Kym Whitley: 'My biggest fear is raising a black man'
Kym Whitley’s reality show, Raising Whitley, has returned for an all new season, and Whitley sat down with OWN to talk about the show and about her life raising her three-year-old son, Joshua.
Whitley discussed the adoption topic and how she would address it with her son. “He’s smart, he’s going to be four soon. He picks up everything. I use “adoption” around him all the time to make it natural. If I make it something weird, he’ll think it’s something weird,” she said.
The interview got real, though, when talk turned to the recent police brutality and what it would be like to raise a black son in that environment.
“What I will tell my son growing up through the years is that you just have to be careful,” she said. “You have to–not to be quiet and all in the corner, but grow up and be aware of who you are…. When you see the police, don’t agitate them. There’s certain things you don’t do. We know there’s things they’ve done. I’m not the judge or jury, I’ve seen it with my own eyes. With my son, he’s going to come with questions–I have to explain to him that things happen in life. There’s certain things you can stand up for and there’s certain things you can lay down for.”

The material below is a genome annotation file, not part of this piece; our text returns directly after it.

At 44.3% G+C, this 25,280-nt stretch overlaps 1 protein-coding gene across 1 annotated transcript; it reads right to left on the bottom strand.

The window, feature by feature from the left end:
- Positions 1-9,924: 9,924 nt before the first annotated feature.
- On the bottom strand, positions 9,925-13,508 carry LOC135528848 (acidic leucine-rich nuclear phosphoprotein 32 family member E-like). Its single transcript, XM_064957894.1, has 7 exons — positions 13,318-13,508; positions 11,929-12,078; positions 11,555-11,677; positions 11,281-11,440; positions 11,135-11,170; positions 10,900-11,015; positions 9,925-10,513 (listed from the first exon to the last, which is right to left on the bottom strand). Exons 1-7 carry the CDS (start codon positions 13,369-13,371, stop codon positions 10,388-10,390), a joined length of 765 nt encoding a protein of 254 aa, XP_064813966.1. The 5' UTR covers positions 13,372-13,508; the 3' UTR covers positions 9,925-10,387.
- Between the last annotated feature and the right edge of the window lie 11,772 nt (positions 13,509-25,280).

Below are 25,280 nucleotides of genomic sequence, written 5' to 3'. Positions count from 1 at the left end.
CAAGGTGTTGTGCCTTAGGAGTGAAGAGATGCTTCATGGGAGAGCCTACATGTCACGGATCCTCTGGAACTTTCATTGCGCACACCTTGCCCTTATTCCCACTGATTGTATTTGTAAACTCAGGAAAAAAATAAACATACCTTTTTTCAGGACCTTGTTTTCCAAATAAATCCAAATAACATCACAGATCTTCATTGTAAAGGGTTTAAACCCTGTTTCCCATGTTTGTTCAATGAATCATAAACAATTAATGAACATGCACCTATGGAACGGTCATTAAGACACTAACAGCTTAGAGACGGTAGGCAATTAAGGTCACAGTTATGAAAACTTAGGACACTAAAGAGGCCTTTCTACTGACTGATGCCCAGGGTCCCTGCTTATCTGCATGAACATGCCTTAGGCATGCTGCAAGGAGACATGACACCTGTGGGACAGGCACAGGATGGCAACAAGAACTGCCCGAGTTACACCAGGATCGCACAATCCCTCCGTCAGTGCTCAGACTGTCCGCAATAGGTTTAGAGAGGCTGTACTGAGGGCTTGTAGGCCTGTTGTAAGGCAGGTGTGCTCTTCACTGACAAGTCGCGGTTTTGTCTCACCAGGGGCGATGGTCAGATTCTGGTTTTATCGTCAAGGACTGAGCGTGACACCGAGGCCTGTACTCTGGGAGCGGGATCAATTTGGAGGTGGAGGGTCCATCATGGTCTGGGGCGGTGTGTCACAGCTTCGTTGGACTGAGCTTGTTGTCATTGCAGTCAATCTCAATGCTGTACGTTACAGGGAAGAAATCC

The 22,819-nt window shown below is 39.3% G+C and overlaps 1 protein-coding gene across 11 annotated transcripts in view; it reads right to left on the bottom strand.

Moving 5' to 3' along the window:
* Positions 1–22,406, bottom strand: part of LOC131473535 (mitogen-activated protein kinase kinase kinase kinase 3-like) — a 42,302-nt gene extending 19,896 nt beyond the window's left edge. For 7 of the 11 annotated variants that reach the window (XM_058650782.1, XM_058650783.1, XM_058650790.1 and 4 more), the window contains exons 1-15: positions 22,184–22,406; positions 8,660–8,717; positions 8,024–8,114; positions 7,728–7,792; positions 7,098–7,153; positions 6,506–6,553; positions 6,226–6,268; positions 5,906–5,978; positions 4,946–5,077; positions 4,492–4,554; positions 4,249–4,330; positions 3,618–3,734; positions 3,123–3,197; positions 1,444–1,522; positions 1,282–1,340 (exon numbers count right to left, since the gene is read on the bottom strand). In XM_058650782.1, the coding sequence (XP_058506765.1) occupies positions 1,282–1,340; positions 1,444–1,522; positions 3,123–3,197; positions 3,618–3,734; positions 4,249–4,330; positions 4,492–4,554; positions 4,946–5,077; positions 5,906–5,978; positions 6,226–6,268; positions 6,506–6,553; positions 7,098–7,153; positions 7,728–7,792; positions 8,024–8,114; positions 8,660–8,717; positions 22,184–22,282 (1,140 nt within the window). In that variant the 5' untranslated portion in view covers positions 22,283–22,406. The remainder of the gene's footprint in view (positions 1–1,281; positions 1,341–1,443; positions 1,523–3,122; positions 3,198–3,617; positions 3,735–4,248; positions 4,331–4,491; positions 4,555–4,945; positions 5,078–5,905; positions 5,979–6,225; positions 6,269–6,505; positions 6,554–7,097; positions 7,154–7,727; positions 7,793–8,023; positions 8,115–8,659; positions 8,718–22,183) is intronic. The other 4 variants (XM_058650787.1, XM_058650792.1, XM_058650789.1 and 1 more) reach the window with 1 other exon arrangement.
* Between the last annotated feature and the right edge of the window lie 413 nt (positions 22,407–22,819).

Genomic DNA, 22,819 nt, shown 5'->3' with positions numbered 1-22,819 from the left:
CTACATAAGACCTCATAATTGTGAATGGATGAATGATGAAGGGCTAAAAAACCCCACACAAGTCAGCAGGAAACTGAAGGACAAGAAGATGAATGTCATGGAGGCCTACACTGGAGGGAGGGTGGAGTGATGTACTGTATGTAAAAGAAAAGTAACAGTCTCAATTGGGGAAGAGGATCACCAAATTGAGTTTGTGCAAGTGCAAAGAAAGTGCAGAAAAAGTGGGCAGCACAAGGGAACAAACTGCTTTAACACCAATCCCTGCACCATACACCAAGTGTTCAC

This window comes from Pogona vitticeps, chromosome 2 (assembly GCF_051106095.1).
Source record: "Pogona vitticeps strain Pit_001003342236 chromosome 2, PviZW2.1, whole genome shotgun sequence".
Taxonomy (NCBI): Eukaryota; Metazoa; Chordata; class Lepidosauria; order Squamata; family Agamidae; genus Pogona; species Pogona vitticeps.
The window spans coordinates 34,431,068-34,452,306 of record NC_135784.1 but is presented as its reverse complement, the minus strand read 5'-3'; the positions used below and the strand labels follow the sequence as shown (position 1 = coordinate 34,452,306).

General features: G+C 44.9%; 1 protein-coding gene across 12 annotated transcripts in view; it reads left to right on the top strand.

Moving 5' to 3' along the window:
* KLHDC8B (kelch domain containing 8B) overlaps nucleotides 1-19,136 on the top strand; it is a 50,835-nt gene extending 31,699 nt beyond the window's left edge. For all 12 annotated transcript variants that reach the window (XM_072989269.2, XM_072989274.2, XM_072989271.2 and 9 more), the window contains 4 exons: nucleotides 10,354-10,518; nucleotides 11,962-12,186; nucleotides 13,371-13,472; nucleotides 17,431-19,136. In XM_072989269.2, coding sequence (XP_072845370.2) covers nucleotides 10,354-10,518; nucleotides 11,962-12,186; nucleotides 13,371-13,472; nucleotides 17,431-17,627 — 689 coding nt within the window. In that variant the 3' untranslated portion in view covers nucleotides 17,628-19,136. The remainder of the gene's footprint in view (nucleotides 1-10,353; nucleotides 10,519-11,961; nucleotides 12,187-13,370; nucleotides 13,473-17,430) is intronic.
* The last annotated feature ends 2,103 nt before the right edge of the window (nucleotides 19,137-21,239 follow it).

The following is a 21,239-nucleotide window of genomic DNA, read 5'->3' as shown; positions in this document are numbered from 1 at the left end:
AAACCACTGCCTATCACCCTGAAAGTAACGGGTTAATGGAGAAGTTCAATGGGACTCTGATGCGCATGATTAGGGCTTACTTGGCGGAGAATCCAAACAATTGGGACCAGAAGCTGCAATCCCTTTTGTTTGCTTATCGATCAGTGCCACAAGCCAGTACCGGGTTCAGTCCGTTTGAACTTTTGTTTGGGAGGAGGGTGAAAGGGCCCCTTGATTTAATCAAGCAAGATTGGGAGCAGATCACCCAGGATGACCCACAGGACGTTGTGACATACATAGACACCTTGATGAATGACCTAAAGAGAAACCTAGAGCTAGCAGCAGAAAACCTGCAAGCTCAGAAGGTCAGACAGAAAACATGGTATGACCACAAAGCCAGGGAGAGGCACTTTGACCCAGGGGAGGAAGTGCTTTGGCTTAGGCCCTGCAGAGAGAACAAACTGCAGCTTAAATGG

Whitley continued, “My biggest fear is raising him as a man. How does that happen? I’m not a man. If the police roll up on me, I’m not a man, things are different. With a little Black boy, there’s a different experience. I hope I can have my villagers and friends help with me with my son because I don’t understand it. I don’t know what I’m going to tell him. That’s the fear. What did my father tell my brothers? They’ve been profiled.”
Still, despite all the worries and fears, Whitley absolutely loves her new role as a mother: “Motherhood has been an unexpected gift. I used to babysit, it had a start time and end time. With motherhood, there’s a start time and there’s no end time. Just that–it’s such a huge responsibility. It’s changed me, grounded me, I’ve stopped chasing dudes as much. There’s a fulfillment in me. It grew me up. It makes you look at life and my career differently. Everything changed.”